Removing traffic lights

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urbanite Thursday 8 July 2010 10.32am
The voice of reason Tom
boroughpaul Thursday 8 July 2010 4.07pm
hear...hear
boroughpaul Thursday 8 July 2010 4.10pm
but the genius that is val shawcross obviously does not understand the difference between speeding the flow of traffic and turning tooley street into an F1 boy racer circuit
Tom Pepper Thursday 8 July 2010 4.41pm
urbanite wrote:
The voice of reason Tom

Thank you for your kind words urbanite, and you Paul, if I as a black cab driver can be thought to be speaking with the voice of reason, or typing words of reason, then there is probably some paragraph in the Licenced Taxi Driver code of conduct that says, "Hand your little green badge back to The Carriage Office immediately, we cannot have Joe Public acknowledging that there are drivers that speak with words of reason, you are supposed to be monosyllabic!"
Jonathan K Thursday 8 July 2010 8.29pm
Public transport, including black cabs, should indeed have everything done to smooth its progress (bus/taxi lanes, responsive traffic signalling) through the city. But what's the point of doing the same for other traffic if it's to the disbenefit of people trying to cross the A200 trying to get to the park/to work?
boroughpaul Thursday 8 July 2010 9.06pm
because public transport doesn't own the roads...it shares the roads. the issue is about speeding up the stop start flow of traffic by getting rid of some traffic lights...no brainer really
bluefish Thursday 8 July 2010 11.34pm
I think what I - perhaps quite naively - fail to understand is why wasn't this situation foreseen and planned for ages ago?

I've lived in the area for over 7 years. When I moved in, More London barely existed, the Hilton was still in planning stages, the Unicorn was breaking ground. Potters Fields had not been redeveloped and the Shard was barely a glimmer in a developer's eye. That's just Tooley Street - to say nothing of the changes on adjacent streets that feed traffic onto and through Tooley.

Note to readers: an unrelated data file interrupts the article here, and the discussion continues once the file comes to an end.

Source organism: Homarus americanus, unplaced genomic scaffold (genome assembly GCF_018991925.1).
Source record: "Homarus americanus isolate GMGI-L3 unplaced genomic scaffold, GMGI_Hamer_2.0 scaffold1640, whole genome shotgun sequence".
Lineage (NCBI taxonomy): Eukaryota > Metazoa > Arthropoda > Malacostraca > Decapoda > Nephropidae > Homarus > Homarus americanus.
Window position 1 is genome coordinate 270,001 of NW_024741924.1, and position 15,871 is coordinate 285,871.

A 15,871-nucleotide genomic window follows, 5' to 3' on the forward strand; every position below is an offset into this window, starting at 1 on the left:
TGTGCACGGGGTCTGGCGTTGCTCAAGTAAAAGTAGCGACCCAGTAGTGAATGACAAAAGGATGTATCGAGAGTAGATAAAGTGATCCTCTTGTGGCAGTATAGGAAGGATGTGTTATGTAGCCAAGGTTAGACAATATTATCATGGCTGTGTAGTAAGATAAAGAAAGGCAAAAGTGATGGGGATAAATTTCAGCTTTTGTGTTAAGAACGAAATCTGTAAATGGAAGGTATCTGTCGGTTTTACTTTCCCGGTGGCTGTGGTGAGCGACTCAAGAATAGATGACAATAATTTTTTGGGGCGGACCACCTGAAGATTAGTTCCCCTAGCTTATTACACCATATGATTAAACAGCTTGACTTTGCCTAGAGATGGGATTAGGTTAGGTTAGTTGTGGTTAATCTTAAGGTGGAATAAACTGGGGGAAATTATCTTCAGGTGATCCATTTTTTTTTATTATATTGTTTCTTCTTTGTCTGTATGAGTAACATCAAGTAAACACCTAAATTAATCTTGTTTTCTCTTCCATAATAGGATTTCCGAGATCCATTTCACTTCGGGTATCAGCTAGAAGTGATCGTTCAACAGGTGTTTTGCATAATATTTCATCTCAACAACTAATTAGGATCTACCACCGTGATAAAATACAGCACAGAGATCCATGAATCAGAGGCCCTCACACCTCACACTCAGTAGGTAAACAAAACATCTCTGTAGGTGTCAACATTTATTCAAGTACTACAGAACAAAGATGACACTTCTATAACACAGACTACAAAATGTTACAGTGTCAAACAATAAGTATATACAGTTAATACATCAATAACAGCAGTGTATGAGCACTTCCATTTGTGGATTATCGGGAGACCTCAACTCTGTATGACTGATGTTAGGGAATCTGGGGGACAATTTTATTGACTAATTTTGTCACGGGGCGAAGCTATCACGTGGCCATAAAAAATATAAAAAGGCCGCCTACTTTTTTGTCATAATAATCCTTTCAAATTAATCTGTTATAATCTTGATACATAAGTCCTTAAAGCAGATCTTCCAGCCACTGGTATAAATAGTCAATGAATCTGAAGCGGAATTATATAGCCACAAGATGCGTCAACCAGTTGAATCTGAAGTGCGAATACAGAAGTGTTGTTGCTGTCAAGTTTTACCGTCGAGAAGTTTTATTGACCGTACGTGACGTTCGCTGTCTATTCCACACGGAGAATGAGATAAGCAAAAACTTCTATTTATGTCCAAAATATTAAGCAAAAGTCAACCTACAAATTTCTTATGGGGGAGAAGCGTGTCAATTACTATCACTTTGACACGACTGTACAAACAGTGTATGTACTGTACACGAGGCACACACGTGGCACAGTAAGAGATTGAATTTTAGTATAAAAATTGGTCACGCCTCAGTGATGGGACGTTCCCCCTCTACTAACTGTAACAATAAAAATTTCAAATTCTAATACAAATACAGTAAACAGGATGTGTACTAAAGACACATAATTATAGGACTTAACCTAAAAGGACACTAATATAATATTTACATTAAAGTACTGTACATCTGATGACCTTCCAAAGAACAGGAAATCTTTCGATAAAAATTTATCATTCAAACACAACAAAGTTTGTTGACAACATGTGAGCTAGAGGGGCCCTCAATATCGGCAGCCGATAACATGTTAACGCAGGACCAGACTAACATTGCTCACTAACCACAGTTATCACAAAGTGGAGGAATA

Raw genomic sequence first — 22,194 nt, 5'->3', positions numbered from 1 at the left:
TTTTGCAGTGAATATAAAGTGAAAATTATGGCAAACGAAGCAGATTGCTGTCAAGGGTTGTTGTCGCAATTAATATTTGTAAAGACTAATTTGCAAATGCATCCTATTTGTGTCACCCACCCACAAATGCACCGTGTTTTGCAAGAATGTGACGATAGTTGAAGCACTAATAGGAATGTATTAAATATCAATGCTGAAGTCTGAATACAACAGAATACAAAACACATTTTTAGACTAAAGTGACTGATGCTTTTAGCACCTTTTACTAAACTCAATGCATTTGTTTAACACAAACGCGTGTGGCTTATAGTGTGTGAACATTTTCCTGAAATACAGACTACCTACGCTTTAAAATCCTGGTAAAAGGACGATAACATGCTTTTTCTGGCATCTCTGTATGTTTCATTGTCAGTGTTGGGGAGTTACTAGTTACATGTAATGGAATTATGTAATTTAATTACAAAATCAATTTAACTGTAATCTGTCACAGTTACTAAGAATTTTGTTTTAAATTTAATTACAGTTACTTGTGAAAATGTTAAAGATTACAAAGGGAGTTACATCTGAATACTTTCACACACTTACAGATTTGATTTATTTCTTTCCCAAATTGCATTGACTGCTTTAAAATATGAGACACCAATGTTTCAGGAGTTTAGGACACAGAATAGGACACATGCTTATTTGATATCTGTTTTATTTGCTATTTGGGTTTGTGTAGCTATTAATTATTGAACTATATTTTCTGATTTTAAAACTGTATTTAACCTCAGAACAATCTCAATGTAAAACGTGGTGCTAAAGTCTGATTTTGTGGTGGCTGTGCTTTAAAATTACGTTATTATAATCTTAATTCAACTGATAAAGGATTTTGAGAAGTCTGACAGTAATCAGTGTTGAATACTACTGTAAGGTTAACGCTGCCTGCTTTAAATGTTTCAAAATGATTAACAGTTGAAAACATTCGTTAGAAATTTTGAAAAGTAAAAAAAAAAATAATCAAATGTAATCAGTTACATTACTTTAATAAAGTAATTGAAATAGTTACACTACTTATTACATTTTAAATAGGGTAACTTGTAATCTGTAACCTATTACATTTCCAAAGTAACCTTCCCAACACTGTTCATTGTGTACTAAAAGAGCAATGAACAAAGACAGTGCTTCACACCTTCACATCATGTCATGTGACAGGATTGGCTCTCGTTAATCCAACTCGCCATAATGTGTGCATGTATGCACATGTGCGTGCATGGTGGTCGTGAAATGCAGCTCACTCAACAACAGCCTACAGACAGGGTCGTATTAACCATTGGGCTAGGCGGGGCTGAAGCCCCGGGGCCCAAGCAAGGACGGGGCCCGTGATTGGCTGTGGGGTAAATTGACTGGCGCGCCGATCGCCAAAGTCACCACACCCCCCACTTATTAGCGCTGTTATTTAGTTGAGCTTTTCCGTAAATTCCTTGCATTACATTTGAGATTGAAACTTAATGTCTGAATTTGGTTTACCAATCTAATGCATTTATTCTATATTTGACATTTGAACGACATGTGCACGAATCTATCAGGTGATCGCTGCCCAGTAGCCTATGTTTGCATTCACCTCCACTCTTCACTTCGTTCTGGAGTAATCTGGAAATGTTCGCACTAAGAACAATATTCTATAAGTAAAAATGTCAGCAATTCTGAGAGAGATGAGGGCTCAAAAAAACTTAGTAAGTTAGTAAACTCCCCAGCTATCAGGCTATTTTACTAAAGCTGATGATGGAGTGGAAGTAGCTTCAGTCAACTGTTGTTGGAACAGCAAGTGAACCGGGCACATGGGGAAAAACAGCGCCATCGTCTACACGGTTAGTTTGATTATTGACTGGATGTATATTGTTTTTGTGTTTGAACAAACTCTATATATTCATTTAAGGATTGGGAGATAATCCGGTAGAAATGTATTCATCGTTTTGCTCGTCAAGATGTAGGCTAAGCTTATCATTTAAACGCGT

So, why was planning permission given for 2 very child-friendly sites, and a mix of commercial / residential developments that would pose immense traffic stress on a street which was never intended to have this pressure? The objectives seem at odds with each other.

If the crossings are removed, what then becomes the sensible and safe alternative?

Chris
Pops Friday 9 July 2010 3.34pm
It makes it a speedway for the cyclists which is a bad move, they dont take any notice of people crossing with a red light anyway.
Debrajoan Friday 9 July 2010 4.27pm
Pops wrote:
It makes it a speedway for the cyclists which is a bad move, they dont take any notice of people crossing with a red light anyway.

More words of reason.
Pops, are you sure that you are not Mr. Pepper's alter ego?
Pops Saturday 10 July 2010 3.11pm
Debrajoan wrote:
Pops wrote:
It makes it a speedway for the cyclists which is a bad move, they dont take any notice of people crossing with a red light anyway.

More words of reason.
Pops, are you sure that you are not Mr. Pepper's alter ego?

Certainly not. I know exactly what Tooley Street is like with cyclists at 8.30 in the morning, they think they have the right of way at a red or green unless they are colour blind.
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